Making lard is easy and there is NOTHING that makes a better pie crust than lard. Plus shock of shocks ... lard is a heart healthy fat just like avocado or olive oil. All lard is, is slow melted pig fat. Here's how to make it.
Hey, you know that thing you thought about lard being bad for you? Well it isn't. So you can just file that thought away with your previous thoughts on eggs, wine, chocolate, coffee, and red meat being bad for you. I give it a year before we find out stabbing yourself in the eye isn't bad for you either.
It seems scientists had jumped to the wrong conclusion about lard many years ago. The theory was animal fats were bad for you and plant fats were good for you. Think Olive Oil and Avocado Oil, the darlings of the fat world. They're good for you, have high smoking points and are heart healthy.
Well guess what. Turns out lard is that type of fat too. Ergo, lard is good for you. Scientists have recently taken a big backtrack on their analysis of it being bad for you because it's high in the heart healthy monounsaturated fat.
Lard is now seen as a fat that's good for you. But there's a catch. It should be homemade lard.
Grocery store lard has preservatives BHA and BHT added to it so it has a longer shelf life. Those 2 preservatives are thought to be bad for you. But hey ... that's this week, right?
Luckily homemade lard is stupid easy to make.
HOW TO MAKE LARD
Leaf lard (your butcher will know what this is)
Step 1: Dice the fat into small pieces or (even better) put it through a grinder.
Step 2: Place the fat into a slow cooker along with ¼ cup of water.
Step 3: Slow cook on low/medium until all the fat has melted. If it sticks add a bit more water. This will take several hours.
Step 4: Strain the fat into a jar. I don't like cheesecloth for this because it soaks up too much of the precious lard. I prefer a very fine mesh strainer.
Step 5: Store the lard in your fridge.
IDEA: Lard makes the world's best pie crust and pumpkin makes the world's best pie. And if you're going to make pumpkin pie, make it with real pumpkin.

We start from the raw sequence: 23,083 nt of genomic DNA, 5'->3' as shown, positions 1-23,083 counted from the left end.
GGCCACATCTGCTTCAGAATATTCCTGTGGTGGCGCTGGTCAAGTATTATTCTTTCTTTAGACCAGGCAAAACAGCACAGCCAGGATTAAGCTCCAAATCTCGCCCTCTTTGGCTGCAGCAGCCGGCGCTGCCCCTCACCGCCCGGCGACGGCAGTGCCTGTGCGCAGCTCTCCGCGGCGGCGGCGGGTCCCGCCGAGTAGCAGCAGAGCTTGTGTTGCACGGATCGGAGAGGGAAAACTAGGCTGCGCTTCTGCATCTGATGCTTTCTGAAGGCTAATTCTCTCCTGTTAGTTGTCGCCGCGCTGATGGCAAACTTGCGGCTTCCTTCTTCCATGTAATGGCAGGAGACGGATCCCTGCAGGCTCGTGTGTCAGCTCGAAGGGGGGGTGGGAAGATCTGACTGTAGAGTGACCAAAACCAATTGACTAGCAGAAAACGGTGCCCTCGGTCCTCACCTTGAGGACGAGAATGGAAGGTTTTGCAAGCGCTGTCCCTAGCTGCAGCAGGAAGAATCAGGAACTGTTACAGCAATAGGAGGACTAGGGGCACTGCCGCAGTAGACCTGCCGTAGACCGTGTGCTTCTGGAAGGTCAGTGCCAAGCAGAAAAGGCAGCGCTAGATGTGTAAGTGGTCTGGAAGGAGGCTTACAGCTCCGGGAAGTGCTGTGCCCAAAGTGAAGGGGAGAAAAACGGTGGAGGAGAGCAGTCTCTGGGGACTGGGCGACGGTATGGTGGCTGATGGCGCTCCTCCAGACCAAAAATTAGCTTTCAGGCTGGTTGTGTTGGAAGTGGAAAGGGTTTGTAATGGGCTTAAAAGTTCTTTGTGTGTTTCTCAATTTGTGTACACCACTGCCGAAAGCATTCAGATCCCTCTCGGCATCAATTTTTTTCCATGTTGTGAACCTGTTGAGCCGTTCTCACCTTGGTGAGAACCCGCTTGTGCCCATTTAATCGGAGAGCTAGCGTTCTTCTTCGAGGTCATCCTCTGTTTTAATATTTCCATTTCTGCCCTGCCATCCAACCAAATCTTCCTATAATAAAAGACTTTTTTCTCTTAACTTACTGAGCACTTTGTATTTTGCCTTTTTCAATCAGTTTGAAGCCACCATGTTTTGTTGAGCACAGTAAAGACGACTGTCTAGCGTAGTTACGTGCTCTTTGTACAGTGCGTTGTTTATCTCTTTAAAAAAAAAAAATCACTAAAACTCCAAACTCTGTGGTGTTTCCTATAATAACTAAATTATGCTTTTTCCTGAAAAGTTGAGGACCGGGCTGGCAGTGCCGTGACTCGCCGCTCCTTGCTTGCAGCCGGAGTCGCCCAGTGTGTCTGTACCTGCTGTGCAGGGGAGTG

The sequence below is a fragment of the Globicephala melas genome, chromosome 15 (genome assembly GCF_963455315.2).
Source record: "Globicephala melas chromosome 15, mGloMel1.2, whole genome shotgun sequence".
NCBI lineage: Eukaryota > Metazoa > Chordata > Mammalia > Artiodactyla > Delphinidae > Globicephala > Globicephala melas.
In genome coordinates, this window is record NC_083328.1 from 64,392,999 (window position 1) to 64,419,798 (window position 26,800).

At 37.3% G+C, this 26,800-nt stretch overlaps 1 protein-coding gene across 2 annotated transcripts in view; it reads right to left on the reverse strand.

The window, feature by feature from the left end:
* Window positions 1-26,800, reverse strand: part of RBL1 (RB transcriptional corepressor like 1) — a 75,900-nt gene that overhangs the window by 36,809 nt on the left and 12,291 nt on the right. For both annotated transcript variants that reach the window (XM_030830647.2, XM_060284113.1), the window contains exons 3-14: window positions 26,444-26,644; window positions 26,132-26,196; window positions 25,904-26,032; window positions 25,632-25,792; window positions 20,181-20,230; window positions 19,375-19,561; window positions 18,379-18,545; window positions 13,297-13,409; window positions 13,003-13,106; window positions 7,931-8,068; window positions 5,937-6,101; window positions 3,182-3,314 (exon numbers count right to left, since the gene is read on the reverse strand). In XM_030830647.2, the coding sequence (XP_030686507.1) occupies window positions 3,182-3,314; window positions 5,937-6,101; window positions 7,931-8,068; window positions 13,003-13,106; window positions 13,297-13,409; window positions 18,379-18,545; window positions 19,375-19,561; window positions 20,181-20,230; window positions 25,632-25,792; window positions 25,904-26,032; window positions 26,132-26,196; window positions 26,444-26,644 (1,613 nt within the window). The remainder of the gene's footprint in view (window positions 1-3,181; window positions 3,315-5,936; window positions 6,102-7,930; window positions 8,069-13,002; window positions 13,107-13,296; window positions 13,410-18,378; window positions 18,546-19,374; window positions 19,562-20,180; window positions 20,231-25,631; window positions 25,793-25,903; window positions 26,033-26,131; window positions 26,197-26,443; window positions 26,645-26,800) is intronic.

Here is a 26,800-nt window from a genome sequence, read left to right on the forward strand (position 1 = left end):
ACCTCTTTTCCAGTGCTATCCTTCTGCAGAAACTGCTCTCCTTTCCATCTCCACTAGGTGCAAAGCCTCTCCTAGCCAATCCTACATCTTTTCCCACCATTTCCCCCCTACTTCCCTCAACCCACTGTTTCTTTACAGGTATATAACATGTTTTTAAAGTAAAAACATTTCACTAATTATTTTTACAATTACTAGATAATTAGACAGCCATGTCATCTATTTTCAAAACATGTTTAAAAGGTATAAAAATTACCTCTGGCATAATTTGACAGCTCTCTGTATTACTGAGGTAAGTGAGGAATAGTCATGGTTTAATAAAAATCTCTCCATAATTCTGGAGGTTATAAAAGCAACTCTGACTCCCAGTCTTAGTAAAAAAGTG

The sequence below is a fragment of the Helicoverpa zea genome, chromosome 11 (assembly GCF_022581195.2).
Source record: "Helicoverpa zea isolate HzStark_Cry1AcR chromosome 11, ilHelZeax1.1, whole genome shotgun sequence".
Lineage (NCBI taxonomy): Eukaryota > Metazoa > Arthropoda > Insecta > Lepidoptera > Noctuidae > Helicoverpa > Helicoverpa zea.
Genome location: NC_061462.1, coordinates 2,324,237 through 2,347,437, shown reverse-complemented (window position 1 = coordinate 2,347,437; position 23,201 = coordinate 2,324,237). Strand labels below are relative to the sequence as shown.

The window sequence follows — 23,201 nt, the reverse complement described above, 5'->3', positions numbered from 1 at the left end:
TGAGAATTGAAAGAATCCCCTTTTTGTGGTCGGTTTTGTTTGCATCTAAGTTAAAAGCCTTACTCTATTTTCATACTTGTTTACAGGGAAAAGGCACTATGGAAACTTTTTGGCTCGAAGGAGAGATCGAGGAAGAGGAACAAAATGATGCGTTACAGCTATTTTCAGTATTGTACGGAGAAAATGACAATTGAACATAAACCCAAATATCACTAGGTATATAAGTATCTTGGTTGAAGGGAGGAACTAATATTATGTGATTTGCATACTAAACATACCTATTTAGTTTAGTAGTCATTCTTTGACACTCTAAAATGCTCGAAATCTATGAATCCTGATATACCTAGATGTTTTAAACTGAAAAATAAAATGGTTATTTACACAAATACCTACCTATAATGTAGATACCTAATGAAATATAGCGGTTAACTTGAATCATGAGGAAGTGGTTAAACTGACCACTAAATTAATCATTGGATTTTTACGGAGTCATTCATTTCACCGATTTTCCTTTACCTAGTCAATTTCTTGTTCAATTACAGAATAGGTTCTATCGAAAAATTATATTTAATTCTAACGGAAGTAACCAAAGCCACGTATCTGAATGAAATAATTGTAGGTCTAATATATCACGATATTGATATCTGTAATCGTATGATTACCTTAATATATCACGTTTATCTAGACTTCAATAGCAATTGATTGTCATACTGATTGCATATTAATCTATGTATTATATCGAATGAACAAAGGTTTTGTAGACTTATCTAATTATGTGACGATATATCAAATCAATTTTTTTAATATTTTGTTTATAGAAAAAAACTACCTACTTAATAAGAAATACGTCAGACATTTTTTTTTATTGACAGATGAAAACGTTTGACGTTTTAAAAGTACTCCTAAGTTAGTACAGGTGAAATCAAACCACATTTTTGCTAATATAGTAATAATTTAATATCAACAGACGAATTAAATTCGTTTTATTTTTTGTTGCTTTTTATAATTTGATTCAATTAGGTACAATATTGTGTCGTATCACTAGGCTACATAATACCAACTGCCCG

1. Why leaf lard? Because it's the cleanest and softest fat on the pig which has no "piggy" smell or taste once rendered. It's gathered from around the kidneys of the pig. Fat from pasture raised pork is the best because you are what you eat. And so is the pig.
Where to find leaf lard? You can get it from a farmer's market or butcher shop.
Murray Thunberg, owner of Murry's Farm in Cambridge, Ontario which produces pasture raised heritage breed pork, firmly believes fat from his pigs (which is what I used) is especially good because his pigs are not only pasture raised but they aren't given any corn or soy products in their diet at all. I asked him what he thought of leaf fat as being the premium fat for rendering and he laughingly said he can't tell the difference between lard rendered from leaf fat or other fat. It all tastes good.
2. To dice, grind or grate? Lard takes a long time to render and it HAS to be done at a slow temperature otherwise it'll brown. The smaller your lard bits are the better it will render. No matter how you get your fat ready (dicing, grinding or grating) it'll all be easier if you're working with refrigerated fat that's easier to grate and slice because it's firmed up. Room temperature fat is soft, wiggly and harder to work with.
BEST - Grinding
2nd BEST - Grating or finely chopping in a food processor
3rd BEST - Dicing. It will still work, as I've shown in this post, but it's the most time consuming and least effective for getting the most out of your fat.
I also should invest in an actual Crock Pot (or any slow cooker) as opposed to this Instant Pot which I have very unfriendly feelings towards. You can read my unfriendly review of the Instant Pot here.
3. Why the water? Adding a bit of water just helps to stop the fat from burning/browning.
4. How to store it? There are a LOT of differing opinions on this on the Internet so take my advice with a few words of caution: I'm no expert. But I store my lard in the refrigerator.
I'm gonna say you could probably just store it on the counter being that fat is a natural preservative AND lard has more saturated fats in it than vegetable/seed oils so it stores longer without fear of going rancid. Also I think we've all become a little crazy when it comes to the fear of getting sick and dying from food.
For now, with the jar that I have, it's going to be used for a deep dish cigarette pie. Because didn't you hear? Those are good for you now too.
Just kidding. Cigarette pies have an aftertaste. Blueberry pie it is.